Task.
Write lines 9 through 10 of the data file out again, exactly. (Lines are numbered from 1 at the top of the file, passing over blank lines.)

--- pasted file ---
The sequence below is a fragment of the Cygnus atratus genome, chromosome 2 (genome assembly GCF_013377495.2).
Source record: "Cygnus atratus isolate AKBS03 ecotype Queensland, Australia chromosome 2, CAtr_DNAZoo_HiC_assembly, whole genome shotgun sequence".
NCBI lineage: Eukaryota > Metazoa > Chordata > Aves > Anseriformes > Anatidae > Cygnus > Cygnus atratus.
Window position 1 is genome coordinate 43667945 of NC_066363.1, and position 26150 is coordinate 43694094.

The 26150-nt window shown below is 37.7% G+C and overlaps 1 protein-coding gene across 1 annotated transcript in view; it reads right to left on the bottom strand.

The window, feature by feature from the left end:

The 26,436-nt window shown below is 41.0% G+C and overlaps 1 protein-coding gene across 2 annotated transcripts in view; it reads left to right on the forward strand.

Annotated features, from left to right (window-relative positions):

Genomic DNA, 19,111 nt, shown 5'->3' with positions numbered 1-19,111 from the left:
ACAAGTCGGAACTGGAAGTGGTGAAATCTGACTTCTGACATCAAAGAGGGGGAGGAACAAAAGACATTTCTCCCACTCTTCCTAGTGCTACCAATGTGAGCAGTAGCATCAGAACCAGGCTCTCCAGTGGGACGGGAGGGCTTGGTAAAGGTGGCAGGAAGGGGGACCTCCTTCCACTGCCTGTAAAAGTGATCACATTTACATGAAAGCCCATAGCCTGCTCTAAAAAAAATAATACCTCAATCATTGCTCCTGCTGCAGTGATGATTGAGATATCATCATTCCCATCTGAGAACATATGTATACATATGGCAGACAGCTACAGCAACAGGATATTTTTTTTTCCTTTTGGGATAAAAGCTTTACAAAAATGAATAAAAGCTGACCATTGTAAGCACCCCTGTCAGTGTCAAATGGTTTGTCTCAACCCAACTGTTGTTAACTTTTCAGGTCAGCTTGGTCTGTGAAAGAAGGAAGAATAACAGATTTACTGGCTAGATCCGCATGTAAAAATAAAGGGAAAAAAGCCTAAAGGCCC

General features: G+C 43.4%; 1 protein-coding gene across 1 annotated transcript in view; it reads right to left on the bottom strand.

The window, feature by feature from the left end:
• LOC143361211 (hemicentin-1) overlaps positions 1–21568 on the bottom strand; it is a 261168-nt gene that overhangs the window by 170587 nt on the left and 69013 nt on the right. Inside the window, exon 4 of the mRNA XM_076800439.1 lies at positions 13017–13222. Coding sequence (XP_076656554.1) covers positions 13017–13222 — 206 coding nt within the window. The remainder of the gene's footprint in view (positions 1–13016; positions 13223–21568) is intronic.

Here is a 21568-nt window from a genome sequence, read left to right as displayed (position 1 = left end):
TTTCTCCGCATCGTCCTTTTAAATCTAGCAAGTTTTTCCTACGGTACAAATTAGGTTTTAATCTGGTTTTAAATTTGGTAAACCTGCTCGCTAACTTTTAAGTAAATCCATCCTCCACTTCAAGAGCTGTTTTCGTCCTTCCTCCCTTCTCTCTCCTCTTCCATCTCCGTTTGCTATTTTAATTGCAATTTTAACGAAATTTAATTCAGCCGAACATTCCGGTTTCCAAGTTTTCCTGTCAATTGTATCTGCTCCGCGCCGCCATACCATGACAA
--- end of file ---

Genomic DNA, 19,111 nt, shown 5'->3' with positions numbered 1-19,111 from the left:
ACAAGTCGGAACTGGAAGTGGTGAAATCTGACTTCTGACATCAAAGAGGGGGAGGAACAAAAGACATTTCTCCCACTCTTCCTAGTGCTACCAATGTGAGCAGTAGCATCAGAACCAGGCTCTCCAGTGGGACGGGAGGGCTTGGTAAAGGTGGCAGGAAGGGGGACCTCCTTCCACTGCCTGTAAAAGTGATCACATTTACATGAAAGCCCATAGCCTGCTCTAAAAAAAATAATACCTCAATCATTGCTCCTGCTGCAGTGATGATTGAGATATCATCATTCCCATCTGAGAACATATGTATACATATGGCAGACAGCTACAGCAACAGGATATTTTTTTTTCCTTTTGGGATAAAAGCTTTACAAAAATGAATAAAAGCTGACCATTGTAAGCACCCCTGTCAGTGTCAAATGGTTTGTCTCAACCCAACTGTTGTTAACTTTTCAGGTCAGCTTGGTCTGTGAAAGAAGGAAGAATAACAGATTTACTGGCTAGATCCGCATGTAAAAATAAAGGGAAAAAAGCCTAAAGGCCC